Then I started training for my marathon with my sister and Laurel together, and a very tight bond formed. I was able to express my sorrows and my struggles in a safe place, the running trail, with friends that I deeply loved. I can't tell you how wonderful it is to push yourself to your physical limits every Saturday morning while talking about anything and everything. I will always love those Saturday mornings running at 5:00 a.m. so we could get our 20 miles in before the rest of the world was awake.

Running made me feel like I could achieve my goals no matter where I was living or no matter what the rest of my life looked like. To put a religious spin on it, I can see with hindsight that God knew I was going to go through this trial and that He put Laurel and our running dates in my path so I could deal with it healthfully.

The finish line! We didn't run as fast as we would have liked, but we weren't going for time. It's the first marathon, all you care about is finishing! I had a few complications on the trail that probably slowed us down. My stomach was having a hay day and I had to use the bathroom a lot (most likely TMI, but if you know me, you know I have no filter). I would hurry in the port-a-potties on the trail, and then sprint after Bri and Laurel since they continued running. I had to sprint after them at miles 15, 21, and 23, and 24, which was just the funnest thing that's ever happened to me (heavy sarcasm).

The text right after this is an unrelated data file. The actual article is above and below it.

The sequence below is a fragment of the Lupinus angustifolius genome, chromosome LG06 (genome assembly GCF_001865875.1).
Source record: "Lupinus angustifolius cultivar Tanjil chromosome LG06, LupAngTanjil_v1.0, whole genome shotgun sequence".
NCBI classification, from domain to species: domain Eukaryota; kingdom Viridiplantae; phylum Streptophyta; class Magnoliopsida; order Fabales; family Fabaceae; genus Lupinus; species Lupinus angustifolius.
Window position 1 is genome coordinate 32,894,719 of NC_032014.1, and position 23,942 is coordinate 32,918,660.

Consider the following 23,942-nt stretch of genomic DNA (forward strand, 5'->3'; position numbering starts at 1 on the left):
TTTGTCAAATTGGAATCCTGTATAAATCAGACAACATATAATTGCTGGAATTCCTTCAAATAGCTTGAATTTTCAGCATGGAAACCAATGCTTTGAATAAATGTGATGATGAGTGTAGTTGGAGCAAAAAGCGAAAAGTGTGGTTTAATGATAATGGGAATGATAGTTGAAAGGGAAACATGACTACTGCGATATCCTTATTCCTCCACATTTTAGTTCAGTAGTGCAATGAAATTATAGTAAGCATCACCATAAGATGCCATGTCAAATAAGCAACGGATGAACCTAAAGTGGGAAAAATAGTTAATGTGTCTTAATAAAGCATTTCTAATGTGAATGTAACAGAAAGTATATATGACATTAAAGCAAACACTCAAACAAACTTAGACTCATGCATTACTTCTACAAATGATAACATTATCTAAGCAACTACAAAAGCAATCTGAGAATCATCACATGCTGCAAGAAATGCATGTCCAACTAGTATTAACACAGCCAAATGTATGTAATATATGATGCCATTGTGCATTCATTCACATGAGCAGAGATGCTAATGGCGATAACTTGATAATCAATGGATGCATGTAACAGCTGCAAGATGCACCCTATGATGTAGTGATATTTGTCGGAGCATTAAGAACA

But, I wouldn't trade our marathon experience for the world. It's been on my bucket list since I was a little girl and I'm so glad I got to do it with two of my dearest friends. We were emotional at the end of the race and may have cried in each other's arms.

Major props to Laurel, who ran the half marathon 6 months and the marathon 9 months after she birthed her baby boy. I mean . . . 

Bri and I have the most supportive family. Our parents made signs for us and our husbands rooted for us the whole way. Brett was incredibly supportive throughout the whole training process as we would drive down to Provo every Friday night for a month so I could run with Laurel and Bri on Saturday mornings. Some of our cousins and our aunt and uncle came up to cheer us on too. We felt so loved and special.

I don't think this will be my last marathon. It was such a good experience, and the thrill of pushing your body to the limit is addictive. I hope I get to do it again with Bri and Laurel. Let's make it an annual tradition? 

Running changed my life and was there for me when I felt like I had nothing else. This is absolutely surprising coming from a girl who threw up the first time she ran less than 3 miles with her husband (hint: that girl was me). 

Wednesday, July 30, 2014

23 in SD